The Toyota Research Institute is an existing research organization for the Japanese car company, but it’s now being expanded into a company known as the Toyota Research Institute-Advanced Development which will focus on developing self-driving cars.
The Toyota Research Institute-Advanced Development will be headed by the existing Research Institute’s CTO, James Kuffner, with the current Research Institute CEO serving as the Chairman of the Board for this new company set to expand into research on self-driving cars.
The Toyota Research Institute will focus on broader research applications, dipping their toes into material science work on advanced battery technology as well as making advancements in the field of robotics. The Advanced Development division, on the other hand, will be much more focused in nature – devoting all of their research towards the development of self-driving cars.
The Toyota Research Institute-Advanced Development, colloquially referred to as TRI-AD, will reportedly be staffed by as many as 1000 different employees, so it’s clear that Toyota has big expectations for this fledgling division. While the company isn’t necessarily new to the idea of self-driving cars, the expansion of this more specialized division drives home their commitment to becoming a driving force in this new industry.
In a recent statement, Toyota outlined their goals for the TRI-AD company:
“Create a smooth software pipeline from research-to-commercialization, leveraging data-handling capabilities.
Strengthen coordination with TRI and efficiently link research results to product development.
Strengthen the collaboration within the Toyota Group in the domains of research and advanced development.
Recruit and employ top-level engineers globally, while cultivating and coordinating the strong talent within the Toyota Group.”
While the research of the original Toyota Research Institute was more academic in nature – focused on developing the future theory of automotive technology – the TRI-AD division will focus on bringing that same academic knowledge and applying it to a more consumer-facing format, bringing the dream of capable self-driving technology to Toyota vehicles and making it a viable competitor when it comes to the world of self-driving cars.
Currently, the main name that comes to everyone’s mind is Tesla when it comes to self-driving cars. There have been a number of competitors that have all offered their own take on the functionality, but as of now, there’s no other organization that has developed quite the reach that Elon Musk’s company has managed to cultivate. With some of the most advanced self-driving cars on the market – many of which are electric and still manage to hold their own in performance tests against traditional vehicles – there has yet to be another company that can threaten the dominance of Tesla when it comes to this fledgling industry.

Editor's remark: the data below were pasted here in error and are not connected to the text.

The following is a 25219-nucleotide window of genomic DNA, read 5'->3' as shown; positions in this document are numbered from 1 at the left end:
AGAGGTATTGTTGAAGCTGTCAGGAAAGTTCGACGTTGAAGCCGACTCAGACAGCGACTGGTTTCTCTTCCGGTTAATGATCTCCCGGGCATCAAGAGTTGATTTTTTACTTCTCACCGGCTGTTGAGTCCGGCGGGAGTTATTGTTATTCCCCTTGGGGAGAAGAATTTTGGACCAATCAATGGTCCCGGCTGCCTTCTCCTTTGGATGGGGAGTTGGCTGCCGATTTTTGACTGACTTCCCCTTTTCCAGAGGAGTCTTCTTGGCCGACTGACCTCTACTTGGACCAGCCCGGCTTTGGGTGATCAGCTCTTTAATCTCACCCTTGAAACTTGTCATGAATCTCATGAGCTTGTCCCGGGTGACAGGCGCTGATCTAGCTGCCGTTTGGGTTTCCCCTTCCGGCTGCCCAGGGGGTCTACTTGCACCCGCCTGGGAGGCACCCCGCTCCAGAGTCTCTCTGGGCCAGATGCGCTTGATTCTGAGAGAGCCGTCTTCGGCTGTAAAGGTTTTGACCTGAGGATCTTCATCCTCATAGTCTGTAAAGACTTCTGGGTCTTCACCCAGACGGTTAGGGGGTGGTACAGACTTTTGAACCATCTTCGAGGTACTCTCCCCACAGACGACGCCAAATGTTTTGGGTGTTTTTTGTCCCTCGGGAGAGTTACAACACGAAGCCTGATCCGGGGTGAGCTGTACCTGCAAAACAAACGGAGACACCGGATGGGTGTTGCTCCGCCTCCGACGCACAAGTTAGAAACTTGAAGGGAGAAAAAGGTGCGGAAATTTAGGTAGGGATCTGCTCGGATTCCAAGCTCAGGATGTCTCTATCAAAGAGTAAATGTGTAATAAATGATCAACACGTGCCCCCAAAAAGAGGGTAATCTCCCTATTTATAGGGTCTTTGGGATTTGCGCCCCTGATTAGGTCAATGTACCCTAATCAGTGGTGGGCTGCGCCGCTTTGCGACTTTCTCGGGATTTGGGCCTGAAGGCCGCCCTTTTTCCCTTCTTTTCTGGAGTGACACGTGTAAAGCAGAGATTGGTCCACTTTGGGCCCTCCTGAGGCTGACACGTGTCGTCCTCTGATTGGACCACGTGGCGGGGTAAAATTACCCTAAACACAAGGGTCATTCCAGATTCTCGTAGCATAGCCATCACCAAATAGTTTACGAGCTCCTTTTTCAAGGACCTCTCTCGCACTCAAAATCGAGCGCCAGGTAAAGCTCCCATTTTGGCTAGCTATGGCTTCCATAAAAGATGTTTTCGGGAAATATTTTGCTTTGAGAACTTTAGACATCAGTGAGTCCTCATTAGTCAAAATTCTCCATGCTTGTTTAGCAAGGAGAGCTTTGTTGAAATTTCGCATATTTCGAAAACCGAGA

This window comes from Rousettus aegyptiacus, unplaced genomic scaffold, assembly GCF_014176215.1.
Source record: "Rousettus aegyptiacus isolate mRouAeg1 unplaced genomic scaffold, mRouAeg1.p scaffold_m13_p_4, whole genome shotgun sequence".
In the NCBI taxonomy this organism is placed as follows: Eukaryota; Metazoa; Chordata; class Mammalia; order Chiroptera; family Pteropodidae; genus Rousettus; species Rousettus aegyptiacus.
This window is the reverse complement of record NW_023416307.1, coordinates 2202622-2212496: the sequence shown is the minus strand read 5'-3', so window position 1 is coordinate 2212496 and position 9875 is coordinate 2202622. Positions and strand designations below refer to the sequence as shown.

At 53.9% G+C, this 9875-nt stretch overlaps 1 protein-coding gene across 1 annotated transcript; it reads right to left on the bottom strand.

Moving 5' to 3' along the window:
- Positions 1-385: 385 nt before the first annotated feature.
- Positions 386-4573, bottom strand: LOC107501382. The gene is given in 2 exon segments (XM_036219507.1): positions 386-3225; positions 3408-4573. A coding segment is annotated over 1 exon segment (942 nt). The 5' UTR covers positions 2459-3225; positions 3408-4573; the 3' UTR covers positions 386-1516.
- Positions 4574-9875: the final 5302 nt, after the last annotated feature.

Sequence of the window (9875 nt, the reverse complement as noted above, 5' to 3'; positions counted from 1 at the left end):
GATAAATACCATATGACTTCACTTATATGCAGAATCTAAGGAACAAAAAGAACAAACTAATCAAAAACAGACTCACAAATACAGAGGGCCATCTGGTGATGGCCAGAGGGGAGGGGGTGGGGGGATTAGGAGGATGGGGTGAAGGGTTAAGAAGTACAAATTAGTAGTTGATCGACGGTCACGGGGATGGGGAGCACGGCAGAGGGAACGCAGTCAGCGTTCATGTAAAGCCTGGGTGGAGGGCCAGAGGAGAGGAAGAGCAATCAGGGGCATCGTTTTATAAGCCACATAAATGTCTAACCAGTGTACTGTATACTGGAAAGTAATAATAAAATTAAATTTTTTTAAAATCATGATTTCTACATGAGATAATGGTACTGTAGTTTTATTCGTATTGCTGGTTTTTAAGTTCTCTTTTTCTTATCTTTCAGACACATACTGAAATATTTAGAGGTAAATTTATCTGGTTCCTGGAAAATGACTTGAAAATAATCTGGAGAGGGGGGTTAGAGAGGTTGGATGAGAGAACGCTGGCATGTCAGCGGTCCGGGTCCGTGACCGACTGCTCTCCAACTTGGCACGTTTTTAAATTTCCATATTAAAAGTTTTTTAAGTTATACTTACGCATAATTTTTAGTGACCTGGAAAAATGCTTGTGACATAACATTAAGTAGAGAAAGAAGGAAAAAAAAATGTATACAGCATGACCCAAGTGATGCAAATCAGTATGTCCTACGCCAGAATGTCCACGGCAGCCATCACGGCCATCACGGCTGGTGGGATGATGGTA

However, an advantage that Toyota has when compared to Tesla is the long history of producing vehicles and the infrastructure to do so on a grand scale. There’s a high demand for Tesla vehicles, but they have yet to develop the sort of network they need to bring self-driving cars to the masses. As a brand with a far longer history in producing high-quality cars, Toyota stands to capture a significant portion of the market if they’re to develop a viable way of mass-producing reliable self-driving cars.
All in all, having a brand that can bridge the gap between cutting-edge research and applying said research to the development of actual self-driving cars may be what Toyota needs to get their foot in the door of this emerging market. While Tesla is the big player when it comes to this new technology, the industry is still in its infancy. Tesla vehicles are also largely viewed as luxury purchases, too, and a company with a lineup as wide as Toyota could serve to bring self-driving cars to the average buyer rather than the select elite. Toyota will be just one of many players in the coming years that will offer their own take on this exciting development in autonomous vehicles, and it’s better overall for the consumer with more names than Tesla to choose from when it comes time to buy a self-driving car.